(1) Journalists shall present news with integrity and common decency, avoiding real or perceived conflicts of interest, and respect the dignity and intelligence of the audience as well as the subjects of news.

(2) A person subject to this Act shall —

(a)identify sources whenever possible. Confidential sources shall be used only when it is clearly in public interest to gather or convey important information or when a person providing information might be harmed;

(b)clearly label opinion and commentary;

(c)use technological tools with skill and thoughtfulness, avoiding techniques that skew facts, distort reality, or sensationalize events;

(d)use surreptitious news gathering techniques including hidden cameras or microphones, only if there is no other way of obtaining stories of significant public importance, and if the technique is explained to the audience.

(3) A person subject to this Act shall not —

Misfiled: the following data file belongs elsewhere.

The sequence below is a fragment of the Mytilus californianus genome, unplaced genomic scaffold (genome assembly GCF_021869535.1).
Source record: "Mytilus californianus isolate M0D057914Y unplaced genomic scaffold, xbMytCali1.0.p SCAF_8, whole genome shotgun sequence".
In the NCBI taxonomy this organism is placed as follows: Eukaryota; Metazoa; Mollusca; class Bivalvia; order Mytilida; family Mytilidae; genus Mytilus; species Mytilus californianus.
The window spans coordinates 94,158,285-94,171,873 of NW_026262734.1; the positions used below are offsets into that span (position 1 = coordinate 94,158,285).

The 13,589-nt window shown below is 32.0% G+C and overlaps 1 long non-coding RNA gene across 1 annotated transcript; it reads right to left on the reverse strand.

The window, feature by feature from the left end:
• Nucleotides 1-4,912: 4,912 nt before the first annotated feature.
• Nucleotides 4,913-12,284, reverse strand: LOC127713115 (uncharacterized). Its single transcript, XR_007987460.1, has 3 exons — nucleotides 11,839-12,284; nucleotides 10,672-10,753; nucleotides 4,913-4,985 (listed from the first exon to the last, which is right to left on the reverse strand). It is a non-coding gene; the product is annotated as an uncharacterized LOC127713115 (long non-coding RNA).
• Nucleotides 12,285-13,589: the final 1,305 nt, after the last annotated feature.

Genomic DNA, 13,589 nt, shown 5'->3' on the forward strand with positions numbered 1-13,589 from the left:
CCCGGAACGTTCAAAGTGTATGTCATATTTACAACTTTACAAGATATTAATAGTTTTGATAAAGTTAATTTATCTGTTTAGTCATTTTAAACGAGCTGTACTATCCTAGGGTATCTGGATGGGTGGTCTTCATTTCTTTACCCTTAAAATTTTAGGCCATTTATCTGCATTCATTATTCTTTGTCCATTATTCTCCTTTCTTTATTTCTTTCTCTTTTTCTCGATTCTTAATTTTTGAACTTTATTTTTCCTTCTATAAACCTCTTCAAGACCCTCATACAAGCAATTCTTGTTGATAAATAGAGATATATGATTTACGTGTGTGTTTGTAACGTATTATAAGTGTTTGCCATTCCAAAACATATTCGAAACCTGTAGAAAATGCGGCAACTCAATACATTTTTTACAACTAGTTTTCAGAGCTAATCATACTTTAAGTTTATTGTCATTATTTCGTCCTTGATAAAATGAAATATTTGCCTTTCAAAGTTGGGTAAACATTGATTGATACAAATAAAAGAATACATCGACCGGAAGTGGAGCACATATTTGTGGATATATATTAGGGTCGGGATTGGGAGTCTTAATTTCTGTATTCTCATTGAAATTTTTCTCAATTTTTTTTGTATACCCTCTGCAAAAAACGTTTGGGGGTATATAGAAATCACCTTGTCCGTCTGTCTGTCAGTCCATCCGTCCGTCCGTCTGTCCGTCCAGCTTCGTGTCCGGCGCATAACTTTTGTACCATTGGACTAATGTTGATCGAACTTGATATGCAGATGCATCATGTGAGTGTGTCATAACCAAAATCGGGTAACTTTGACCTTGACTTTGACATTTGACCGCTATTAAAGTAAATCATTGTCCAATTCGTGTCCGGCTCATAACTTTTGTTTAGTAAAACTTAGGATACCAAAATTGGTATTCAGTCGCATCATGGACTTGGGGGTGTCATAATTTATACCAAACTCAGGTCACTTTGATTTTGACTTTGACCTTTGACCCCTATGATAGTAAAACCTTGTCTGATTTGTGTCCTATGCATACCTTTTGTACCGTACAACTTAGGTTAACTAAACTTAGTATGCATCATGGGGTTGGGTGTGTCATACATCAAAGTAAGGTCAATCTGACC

(a)pay news sources who have vested interest in a story;

(b)solicit or accept gifts, favours or compensation from those who might seek to influence coverage;

(c) engage in activities that may compromise their integrity or independence.


A person subject to this Act shall recognize that they are accountable for their actions to the public, the profession and themselves therefore they shall —

(a)actively encourage adherence to these standards by all journalists and media practitioners;

(b)respond to public concerns, investigate complaints and correct errors promptly;

(c)recognise that they are duty-bound to conduct themselves ethically.

Opportunity to Reply.